Robotic toy car drives engineering students' business venture
A robotic toy car first developed as a class project is now the basis of a business startup by a group of Arizona State University engineering students.
They're designing Cosmo – the car's name – as a tool for teaching pre-school-age children basic math and spelling through games programmed into the robot's software.
The venture, called Infinibotics, recently got a boost by winning support through the ASU Venture Catalyst program's Edson Student Entrepreneur Initiative. The Cosmo team will receive some funding, along with business mentoring and office space during the 2013-2014 academic year.
The team includes computer systems engineering graduate students Edward Andert and Roger Dolan, computer science graduate students Shang Wang and Bryce Holton, and mechanical engineering senior Austin Deveny.
Their faculty adviser is Aviral Shrivastava, an associate professor in the School of Computing, Informatics and Decision Systems Engineering, one of ASU's Ira A. Fulton Schools of Engineering.
Infinibotics stems from an idea Shrivastava came up with two years ago to teach students in one of his senior capstone engineering design courses to apply basic computer systems engineering design principles to producing a robotic toy car.
Using image-processing algorithms, the students were first instructed to follow a person walking so they could understand the mechanics of what they wanted to enable the vehicle to do.
Students in the first class to undertake the project assembled the necessary components to make the car work. Another class developed the computer software for detection and tracking, enabling the car to follow behind someone as they walked.
Eventually, the remote-controlled vehicle could be directed to outmaneuver darts shot from a toy turret.
The students showcased the robot car at ASU's annual Engineering Open House last spring and found that "children were loving the toy," according to Cosmo team member Andert. One father asked if he could buy the toy vehicle for his son.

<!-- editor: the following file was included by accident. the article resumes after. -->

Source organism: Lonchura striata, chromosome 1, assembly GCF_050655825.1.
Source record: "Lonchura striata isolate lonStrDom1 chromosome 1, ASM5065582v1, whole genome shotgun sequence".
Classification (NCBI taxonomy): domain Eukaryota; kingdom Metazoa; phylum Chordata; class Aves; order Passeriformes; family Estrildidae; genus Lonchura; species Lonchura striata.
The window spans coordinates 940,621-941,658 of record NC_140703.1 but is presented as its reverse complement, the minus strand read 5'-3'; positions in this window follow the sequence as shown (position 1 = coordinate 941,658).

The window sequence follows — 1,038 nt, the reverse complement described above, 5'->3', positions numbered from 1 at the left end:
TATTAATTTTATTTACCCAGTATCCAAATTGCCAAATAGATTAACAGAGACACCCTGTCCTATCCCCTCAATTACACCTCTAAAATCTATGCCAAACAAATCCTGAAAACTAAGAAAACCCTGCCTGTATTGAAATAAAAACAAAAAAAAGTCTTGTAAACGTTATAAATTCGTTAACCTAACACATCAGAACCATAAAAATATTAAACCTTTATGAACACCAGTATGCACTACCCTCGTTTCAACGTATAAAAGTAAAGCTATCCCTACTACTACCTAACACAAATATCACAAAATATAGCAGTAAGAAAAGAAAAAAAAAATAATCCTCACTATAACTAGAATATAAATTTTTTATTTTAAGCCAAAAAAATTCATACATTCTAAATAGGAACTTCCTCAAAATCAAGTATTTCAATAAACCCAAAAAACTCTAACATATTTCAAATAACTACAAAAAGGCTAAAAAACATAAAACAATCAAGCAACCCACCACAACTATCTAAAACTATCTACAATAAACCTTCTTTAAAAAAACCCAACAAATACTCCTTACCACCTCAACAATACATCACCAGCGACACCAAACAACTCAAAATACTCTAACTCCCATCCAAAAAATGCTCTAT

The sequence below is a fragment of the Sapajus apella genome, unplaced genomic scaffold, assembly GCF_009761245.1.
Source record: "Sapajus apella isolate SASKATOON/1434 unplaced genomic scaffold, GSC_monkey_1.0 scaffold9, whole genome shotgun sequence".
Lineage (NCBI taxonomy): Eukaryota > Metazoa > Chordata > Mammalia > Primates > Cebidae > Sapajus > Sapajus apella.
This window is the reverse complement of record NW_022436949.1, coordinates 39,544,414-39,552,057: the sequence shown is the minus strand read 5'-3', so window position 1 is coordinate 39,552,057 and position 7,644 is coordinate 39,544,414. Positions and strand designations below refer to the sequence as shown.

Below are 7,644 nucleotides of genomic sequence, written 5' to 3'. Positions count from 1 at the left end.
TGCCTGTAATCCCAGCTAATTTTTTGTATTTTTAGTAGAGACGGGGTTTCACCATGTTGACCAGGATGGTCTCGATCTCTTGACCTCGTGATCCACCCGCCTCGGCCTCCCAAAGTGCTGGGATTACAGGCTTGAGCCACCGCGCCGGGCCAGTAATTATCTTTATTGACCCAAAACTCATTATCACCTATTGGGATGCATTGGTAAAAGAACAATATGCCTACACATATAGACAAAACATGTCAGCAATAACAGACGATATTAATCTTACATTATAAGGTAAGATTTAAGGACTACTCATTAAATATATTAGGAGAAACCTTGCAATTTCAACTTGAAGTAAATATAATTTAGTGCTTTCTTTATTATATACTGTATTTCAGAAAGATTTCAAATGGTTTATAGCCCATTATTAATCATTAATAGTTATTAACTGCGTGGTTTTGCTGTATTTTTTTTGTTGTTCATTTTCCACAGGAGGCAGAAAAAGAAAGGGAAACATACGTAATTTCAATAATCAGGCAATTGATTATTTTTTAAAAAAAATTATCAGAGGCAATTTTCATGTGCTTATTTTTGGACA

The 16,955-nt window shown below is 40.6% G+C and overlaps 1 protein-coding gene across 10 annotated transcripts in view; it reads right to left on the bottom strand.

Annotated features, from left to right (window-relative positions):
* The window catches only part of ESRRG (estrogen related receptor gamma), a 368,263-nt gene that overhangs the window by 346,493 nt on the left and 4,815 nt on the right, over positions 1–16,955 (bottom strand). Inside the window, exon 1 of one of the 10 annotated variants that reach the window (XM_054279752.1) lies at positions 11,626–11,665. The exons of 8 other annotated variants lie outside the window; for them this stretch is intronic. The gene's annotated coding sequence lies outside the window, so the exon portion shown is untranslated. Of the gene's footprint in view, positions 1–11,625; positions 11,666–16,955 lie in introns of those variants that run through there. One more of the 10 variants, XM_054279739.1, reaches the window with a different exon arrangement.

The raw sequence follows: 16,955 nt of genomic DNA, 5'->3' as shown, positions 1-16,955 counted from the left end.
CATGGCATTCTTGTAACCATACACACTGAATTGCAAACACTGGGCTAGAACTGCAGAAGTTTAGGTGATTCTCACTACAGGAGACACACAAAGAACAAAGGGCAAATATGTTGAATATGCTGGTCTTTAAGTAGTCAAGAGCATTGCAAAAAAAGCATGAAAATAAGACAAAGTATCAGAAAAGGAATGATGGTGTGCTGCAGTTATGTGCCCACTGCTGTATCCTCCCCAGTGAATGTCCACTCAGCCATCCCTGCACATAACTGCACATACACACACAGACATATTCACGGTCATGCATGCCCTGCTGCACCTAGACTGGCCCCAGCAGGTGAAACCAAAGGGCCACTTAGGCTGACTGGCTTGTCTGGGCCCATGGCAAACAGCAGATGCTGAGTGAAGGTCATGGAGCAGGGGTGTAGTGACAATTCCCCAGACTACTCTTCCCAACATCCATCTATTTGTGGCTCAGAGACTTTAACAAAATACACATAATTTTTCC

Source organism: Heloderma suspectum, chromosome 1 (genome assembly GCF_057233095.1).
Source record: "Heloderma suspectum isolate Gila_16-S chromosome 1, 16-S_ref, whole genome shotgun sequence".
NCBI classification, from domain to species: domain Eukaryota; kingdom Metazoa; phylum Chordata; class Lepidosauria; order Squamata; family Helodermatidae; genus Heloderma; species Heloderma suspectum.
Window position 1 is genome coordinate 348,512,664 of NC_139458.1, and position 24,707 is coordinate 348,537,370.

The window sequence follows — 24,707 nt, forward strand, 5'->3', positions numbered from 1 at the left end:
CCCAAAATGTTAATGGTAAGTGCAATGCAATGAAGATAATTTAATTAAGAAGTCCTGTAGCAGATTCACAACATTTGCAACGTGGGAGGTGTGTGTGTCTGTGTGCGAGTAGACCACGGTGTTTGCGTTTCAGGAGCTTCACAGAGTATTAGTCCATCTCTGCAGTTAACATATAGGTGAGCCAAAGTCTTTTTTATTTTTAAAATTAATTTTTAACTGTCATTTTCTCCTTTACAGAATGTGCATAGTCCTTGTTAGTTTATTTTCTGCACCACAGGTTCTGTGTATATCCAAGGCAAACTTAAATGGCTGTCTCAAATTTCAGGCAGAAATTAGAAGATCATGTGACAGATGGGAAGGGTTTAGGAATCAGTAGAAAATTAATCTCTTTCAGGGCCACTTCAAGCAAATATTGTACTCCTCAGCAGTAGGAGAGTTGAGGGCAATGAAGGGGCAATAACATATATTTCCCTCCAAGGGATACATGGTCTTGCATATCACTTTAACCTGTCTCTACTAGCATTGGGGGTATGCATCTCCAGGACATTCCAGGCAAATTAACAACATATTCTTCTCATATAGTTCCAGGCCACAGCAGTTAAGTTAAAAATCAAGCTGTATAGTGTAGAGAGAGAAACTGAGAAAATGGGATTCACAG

When Shrivastava's five-year-old daughter, Lehka, played with the toy, she asked her father if the car could be made to stop when she told it to and if it could play spelling games with her.
Her questions and feedback from others who saw the robot at the open house sparked a new phase of the project – developing the robot car as an educational toy for children.
The students have already altered the robot's software to enable it to follow voice commands such as "Cosmo, follow" and "Cosmo, stop."
The Infinibotics team that formed to turn the project into a product is designing the next Cosmo prototype to provide more interactive features. Ideas include enabling the robot toy to play hide-and-seek and treasure-hunt games that present simple math and spelling challenges.
"It will require a lot more engineering on our part," Andert says, "and that will probably take the better part of the next year."
After that, the team will face manufacturing and marketing challenges. But winning support from the Edson Student Entrepreneur Initiative is a confidence builder, team member Holton says.
"When we found out that we won, it was an overwhelming feeling," he says. "It felt so good that we stacked up well against the other teams" competing for Edson awards. "It really bonded our team together."